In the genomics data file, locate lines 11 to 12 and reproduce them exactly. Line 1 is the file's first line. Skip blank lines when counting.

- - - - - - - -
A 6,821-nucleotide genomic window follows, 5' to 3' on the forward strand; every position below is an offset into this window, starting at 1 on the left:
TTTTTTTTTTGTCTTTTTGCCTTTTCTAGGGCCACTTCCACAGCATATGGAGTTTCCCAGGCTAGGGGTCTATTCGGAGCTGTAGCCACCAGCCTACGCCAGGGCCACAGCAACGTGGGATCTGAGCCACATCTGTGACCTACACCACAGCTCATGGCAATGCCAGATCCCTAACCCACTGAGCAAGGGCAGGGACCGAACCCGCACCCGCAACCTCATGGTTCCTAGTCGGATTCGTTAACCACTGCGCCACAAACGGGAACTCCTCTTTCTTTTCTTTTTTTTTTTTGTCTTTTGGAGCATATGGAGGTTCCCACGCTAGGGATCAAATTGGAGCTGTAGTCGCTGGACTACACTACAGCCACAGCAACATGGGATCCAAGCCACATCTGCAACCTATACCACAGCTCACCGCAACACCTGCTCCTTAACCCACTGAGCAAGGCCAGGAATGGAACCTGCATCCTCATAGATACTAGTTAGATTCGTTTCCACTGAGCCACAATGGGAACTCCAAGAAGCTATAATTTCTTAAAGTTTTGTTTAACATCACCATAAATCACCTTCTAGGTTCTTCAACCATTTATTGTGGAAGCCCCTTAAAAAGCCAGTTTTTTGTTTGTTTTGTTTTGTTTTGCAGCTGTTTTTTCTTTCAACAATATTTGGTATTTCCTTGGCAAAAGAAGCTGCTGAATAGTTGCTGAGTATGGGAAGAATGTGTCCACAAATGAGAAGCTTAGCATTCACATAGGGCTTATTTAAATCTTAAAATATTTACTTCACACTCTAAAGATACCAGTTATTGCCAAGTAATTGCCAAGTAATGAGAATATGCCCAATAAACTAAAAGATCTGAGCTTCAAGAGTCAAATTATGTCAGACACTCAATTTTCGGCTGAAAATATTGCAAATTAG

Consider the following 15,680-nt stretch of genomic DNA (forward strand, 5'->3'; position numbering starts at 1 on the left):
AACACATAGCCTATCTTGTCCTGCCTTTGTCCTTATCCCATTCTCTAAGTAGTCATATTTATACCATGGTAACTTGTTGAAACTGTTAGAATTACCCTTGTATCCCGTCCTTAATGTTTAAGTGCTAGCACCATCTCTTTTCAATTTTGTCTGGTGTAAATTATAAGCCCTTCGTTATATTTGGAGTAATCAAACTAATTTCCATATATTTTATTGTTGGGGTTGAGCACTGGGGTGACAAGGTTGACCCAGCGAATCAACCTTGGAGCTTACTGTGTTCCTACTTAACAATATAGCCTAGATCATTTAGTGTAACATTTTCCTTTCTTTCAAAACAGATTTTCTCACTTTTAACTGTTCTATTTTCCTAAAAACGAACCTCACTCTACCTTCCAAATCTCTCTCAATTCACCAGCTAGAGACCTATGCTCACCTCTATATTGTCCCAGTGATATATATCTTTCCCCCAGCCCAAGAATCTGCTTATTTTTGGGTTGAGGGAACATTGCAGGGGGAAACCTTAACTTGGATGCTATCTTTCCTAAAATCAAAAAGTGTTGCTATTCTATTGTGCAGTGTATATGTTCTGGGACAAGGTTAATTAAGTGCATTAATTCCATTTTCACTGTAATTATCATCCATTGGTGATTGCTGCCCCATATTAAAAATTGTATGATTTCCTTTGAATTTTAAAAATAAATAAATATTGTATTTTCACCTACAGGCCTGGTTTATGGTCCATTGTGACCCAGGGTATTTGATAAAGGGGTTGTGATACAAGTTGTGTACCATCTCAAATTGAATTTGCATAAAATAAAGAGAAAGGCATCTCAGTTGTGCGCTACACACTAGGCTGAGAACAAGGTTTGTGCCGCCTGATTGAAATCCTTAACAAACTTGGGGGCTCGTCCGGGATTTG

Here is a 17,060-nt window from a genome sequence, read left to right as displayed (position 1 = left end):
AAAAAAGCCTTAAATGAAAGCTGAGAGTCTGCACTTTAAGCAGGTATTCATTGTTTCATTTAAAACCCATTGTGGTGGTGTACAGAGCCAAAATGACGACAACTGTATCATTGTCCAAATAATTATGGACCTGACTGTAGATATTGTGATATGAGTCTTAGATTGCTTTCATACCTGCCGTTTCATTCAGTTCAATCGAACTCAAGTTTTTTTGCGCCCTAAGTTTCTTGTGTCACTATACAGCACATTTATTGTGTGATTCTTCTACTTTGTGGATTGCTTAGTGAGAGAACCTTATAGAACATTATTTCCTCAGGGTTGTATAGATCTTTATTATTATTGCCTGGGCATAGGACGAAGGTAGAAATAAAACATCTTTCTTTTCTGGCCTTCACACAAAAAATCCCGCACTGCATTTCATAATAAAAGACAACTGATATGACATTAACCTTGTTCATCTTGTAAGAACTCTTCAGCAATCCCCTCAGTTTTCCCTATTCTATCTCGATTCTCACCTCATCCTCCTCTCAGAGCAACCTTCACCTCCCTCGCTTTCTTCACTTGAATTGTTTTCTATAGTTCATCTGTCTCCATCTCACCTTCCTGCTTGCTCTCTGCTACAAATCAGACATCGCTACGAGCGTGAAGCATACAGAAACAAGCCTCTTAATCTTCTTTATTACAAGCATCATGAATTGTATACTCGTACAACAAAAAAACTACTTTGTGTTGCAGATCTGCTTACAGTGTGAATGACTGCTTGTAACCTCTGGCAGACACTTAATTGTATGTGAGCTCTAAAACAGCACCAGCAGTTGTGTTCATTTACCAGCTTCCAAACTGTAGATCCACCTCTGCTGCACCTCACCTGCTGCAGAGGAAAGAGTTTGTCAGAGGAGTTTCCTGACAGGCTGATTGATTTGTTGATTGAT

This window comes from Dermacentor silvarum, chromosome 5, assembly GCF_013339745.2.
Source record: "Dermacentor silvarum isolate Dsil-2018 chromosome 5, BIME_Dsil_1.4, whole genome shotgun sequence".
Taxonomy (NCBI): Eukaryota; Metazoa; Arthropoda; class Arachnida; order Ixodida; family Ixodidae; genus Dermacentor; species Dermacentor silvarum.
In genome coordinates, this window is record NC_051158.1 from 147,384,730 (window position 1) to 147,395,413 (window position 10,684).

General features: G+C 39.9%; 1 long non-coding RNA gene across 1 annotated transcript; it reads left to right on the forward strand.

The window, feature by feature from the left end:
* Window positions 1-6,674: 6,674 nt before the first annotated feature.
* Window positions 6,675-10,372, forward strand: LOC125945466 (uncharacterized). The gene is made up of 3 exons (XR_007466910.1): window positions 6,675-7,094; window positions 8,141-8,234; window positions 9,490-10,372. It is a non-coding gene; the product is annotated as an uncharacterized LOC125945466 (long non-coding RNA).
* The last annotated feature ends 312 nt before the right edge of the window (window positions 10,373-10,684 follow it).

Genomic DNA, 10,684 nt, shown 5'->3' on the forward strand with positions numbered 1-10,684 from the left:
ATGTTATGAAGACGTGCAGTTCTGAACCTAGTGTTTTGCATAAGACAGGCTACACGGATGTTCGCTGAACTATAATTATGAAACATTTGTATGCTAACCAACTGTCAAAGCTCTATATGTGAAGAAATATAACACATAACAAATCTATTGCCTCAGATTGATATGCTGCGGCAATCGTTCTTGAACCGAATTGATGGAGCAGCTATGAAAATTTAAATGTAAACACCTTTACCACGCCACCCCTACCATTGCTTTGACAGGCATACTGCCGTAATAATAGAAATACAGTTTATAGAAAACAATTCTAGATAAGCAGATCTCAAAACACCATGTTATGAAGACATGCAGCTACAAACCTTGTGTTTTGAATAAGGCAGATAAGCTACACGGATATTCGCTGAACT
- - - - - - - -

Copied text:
General features: G+C 39.9%; 1 long non-coding RNA gene across 1 annotated transcript; it reads left to right on the forward strand.

The window, feature by feature from the left end: